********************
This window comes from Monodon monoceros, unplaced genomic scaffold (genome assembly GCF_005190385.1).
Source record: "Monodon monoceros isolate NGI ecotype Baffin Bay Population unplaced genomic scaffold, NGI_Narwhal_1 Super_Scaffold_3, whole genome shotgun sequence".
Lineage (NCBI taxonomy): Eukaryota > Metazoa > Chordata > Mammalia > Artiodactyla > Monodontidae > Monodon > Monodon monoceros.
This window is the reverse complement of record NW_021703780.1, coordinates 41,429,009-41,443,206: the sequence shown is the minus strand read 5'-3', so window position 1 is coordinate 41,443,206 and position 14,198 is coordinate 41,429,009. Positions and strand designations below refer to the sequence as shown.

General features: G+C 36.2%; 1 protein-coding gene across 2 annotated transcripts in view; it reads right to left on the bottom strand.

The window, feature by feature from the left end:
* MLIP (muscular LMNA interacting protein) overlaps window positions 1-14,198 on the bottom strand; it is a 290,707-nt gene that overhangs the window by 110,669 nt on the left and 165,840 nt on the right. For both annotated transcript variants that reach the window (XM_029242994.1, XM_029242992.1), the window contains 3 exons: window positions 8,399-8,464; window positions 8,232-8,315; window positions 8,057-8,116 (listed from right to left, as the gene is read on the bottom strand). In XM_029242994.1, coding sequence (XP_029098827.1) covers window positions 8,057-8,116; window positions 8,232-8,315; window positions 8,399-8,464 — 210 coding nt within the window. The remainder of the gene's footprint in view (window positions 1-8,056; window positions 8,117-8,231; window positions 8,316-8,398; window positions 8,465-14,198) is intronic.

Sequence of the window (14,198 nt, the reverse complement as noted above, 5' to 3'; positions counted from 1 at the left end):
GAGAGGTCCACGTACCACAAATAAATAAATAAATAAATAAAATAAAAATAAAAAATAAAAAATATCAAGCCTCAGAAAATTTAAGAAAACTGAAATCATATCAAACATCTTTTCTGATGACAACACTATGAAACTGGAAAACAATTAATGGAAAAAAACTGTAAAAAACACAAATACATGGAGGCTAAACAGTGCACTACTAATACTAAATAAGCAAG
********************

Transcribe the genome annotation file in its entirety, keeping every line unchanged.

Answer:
This window comes from Monodon monoceros, unplaced genomic scaffold (genome assembly GCF_005190385.1).
Source record: "Monodon monoceros isolate NGI ecotype Baffin Bay Population unplaced genomic scaffold, NGI_Narwhal_1 Super_Scaffold_3, whole genome shotgun sequence".
Lineage (NCBI taxonomy): Eukaryota > Metazoa > Chordata > Mammalia > Artiodactyla > Monodontidae > Monodon > Monodon monoceros.
This window is the reverse complement of record NW_021703780.1, coordinates 41,429,009-41,443,206: the sequence shown is the minus strand read 5'-3', so window position 1 is coordinate 41,443,206 and position 14,198 is coordinate 41,429,009. Positions and strand designations below refer to the sequence as shown.

General features: G+C 36.2%; 1 protein-coding gene across 2 annotated transcripts in view; it reads right to left on the bottom strand.

The window, feature by feature from the left end:
* MLIP (muscular LMNA interacting protein) overlaps window positions 1-14,198 on the bottom strand; it is a 290,707-nt gene that overhangs the window by 110,669 nt on the left and 165,840 nt on the right. For both annotated transcript variants that reach the window (XM_029242994.1, XM_029242992.1), the window contains 3 exons: window positions 8,399-8,464; window positions 8,232-8,315; window positions 8,057-8,116 (listed from right to left, as the gene is read on the bottom strand). In XM_029242994.1, coding sequence (XP_029098827.1) covers window positions 8,057-8,116; window positions 8,232-8,315; window positions 8,399-8,464 — 210 coding nt within the window. The remainder of the gene's footprint in view (window positions 1-8,056; window positions 8,117-8,231; window positions 8,316-8,398; window positions 8,465-14,198) is intronic.

Sequence of the window (14,198 nt, the reverse complement as noted above, 5' to 3'; positions counted from 1 at the left end):
GAGAGGTCCACGTACCACAAATAAATAAATAAATAAATAAAATAAAAATAAAAAATAAAAAATATCAAGCCTCAGAAAATTTAAGAAAACTGAAATCATATCAAACATCTTTTCTGATGACAACACTATGAAACTGGAAAACAATTAATGGAAAAAAACTGTAAAAAACACAAATACATGGAGGCTAAACAGTGCACTACTAATACTAAATAAGCAAG